This collection is made up of letters written and received by Reverend Evarts Kent and members of his family throughout the late 19th and early 20th centuries. Kent and his family corresponded with friends and family members in several states, including Vermont, Illinois, Iowa, Indiana, Georgia, Massachusetts, and North Carolina. Most letters concern family news, education, religion, travel, family relationships, and similar personal subjects. The collection also includes 2 documents and 23 photographs; printed invitations and programs are interspersed among the letters.
The Correspondence series comprises most of the collection, and contains approximately 4 linear feet of letters, which are primarily the incoming personal correspondence of Evarts Kent, his wife, and their children. The earliest items are Civil War-era letters between unidentified family members. The bulk of the collection begins around 1867, when Evarts Kent began to receive letters from his family and friends, who provided local news from Ripton, Vermont, and often commented on his recent marriage to Helen Beckwith. As Kent's father, Cephas, was a Congregational minister, the Kent family frequently discussed religious topics. In the early and mid-1880s, Michael E. Strieby and Joseph E. Roy of the American Missionary Association also corresponded with Kent.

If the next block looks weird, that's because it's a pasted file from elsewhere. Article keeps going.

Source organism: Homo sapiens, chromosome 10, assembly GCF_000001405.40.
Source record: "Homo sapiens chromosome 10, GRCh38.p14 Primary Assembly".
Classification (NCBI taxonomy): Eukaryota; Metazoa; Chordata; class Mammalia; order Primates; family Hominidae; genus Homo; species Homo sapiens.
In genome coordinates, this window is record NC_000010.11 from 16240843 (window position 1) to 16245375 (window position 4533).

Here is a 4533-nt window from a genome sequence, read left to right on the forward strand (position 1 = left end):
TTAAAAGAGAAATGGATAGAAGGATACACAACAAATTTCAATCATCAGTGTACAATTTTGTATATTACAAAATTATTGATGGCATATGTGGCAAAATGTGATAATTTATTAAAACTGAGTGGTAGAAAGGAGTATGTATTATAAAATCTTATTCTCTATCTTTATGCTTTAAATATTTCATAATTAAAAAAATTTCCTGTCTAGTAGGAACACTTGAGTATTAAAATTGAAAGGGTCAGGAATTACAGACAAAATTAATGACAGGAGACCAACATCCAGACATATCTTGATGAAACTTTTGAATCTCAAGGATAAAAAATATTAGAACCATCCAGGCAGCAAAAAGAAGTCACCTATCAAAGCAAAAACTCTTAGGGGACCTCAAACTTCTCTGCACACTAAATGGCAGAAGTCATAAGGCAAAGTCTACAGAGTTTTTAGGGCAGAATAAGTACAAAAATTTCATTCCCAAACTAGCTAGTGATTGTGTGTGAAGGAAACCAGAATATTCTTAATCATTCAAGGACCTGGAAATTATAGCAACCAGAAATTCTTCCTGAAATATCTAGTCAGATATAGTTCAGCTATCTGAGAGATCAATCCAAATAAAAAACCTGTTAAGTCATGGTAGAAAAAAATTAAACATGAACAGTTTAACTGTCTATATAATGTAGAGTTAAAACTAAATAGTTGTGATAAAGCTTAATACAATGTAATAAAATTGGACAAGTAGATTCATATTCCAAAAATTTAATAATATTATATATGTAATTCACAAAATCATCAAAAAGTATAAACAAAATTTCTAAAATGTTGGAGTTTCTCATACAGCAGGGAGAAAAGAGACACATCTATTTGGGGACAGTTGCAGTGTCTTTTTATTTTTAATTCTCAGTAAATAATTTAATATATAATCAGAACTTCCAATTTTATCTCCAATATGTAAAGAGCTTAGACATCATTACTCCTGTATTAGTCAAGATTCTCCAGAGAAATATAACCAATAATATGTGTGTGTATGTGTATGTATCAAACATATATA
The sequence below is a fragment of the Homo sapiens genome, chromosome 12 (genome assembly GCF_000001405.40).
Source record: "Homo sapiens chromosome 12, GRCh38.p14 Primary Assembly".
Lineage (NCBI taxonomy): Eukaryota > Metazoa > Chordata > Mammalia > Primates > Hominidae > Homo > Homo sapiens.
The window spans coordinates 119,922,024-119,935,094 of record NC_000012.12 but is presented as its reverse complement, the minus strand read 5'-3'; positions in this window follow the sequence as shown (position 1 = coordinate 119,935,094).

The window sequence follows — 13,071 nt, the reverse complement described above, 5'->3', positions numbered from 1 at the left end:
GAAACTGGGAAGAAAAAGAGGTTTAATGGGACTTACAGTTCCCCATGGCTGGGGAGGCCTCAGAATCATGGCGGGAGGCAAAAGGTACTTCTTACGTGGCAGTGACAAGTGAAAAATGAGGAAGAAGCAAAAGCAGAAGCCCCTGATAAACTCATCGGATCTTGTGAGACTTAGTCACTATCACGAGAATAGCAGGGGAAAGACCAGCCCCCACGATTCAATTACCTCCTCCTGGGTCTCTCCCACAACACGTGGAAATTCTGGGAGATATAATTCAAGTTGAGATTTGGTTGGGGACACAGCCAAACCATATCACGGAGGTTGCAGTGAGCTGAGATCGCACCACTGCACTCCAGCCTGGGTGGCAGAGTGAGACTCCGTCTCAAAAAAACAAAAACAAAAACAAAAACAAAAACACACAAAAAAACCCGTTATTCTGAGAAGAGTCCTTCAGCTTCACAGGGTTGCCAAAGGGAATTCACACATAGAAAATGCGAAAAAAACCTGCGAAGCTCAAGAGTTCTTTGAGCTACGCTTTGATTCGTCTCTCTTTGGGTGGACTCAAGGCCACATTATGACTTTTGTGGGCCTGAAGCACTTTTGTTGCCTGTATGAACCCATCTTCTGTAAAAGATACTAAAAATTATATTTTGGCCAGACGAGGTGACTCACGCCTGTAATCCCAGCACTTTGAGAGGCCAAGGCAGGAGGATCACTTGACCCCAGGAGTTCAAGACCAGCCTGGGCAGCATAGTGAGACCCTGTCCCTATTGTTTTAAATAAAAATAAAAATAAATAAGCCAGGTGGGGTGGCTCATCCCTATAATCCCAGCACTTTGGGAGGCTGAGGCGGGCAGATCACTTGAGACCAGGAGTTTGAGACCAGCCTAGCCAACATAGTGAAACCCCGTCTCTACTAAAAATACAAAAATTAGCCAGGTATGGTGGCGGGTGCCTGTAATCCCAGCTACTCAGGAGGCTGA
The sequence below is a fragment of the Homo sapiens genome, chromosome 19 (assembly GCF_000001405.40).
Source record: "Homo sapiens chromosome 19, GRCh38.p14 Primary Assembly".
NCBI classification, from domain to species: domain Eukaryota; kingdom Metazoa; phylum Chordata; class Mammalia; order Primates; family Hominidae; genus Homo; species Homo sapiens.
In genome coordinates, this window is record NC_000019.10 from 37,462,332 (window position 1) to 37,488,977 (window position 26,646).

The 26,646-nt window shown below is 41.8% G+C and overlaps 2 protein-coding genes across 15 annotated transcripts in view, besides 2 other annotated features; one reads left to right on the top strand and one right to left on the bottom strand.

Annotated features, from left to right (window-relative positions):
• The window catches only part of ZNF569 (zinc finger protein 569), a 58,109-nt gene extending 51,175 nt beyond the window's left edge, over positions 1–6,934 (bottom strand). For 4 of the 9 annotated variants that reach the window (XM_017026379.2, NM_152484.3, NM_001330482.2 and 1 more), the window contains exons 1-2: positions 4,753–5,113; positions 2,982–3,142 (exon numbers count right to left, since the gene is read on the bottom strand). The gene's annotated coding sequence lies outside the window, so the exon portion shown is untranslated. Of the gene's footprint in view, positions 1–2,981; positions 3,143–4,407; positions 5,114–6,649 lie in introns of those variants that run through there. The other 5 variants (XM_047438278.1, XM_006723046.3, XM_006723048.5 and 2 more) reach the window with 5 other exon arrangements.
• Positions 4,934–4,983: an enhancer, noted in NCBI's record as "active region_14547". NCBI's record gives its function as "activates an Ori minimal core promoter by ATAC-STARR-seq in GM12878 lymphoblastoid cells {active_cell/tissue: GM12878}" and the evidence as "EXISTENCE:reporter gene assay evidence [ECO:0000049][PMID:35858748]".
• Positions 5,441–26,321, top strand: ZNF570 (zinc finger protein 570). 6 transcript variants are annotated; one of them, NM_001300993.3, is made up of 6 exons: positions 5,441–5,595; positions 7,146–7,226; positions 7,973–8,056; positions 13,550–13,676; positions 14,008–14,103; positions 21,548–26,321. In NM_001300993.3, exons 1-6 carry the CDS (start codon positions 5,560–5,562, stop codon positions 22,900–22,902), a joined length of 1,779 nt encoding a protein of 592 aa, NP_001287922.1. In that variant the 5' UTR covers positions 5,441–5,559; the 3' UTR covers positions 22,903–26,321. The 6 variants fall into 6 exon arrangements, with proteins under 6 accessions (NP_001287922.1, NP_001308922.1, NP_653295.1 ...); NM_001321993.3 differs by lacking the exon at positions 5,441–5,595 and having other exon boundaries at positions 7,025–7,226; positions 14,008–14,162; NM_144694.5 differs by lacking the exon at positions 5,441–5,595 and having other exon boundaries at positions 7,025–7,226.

After the mid-1870s, the correspondence is primarily between Evarts and Helen Kent and their children, Ernest, Grace, and Willys, who exchanged letters with their parents and each other from their childhood into their early adult lives. Ernest discussed his educational experiences, including his time at Iowa College,his experiences in preparatory school and as a young adult and at Iowa College, and occasionally composed letters to his father in Latin. The Kent siblings sometimes included sketches or more refined drawings within their letters. Their letters reveal details about their relationships with each other, their personal lives, and their religious beliefs. Later items from the World War I era often concern Willys's wife, who signed herself "Roxi," and the couple's experiences while spending their summers at Camp Arcadia in Belgrade, Maine. A relative named "Jupe" also wrote Evarts Kent an extensive series of letters throughout the late 19th and early 20th centuries, including a group of 20th-century letters about travel in the Black Mountains of North Carolina.
The Documents series is made up of a 2-page document containing several sets of church minutes compiled in Benson, Vermont, between March 1790 and September 1792, and a partially printed receipt for a payment made to the American Board of Commissioners for Foreign Missions (ABCFM) in 1870.
The Photographs series holds 23 photographs, primarily snapshots, of unidentified individuals. Though most are portraits, 2 depict a woman riding a bicycle and one is a self portrait of a woman, "taken by herself in front of a looking glass." The photographs include one cyanotype.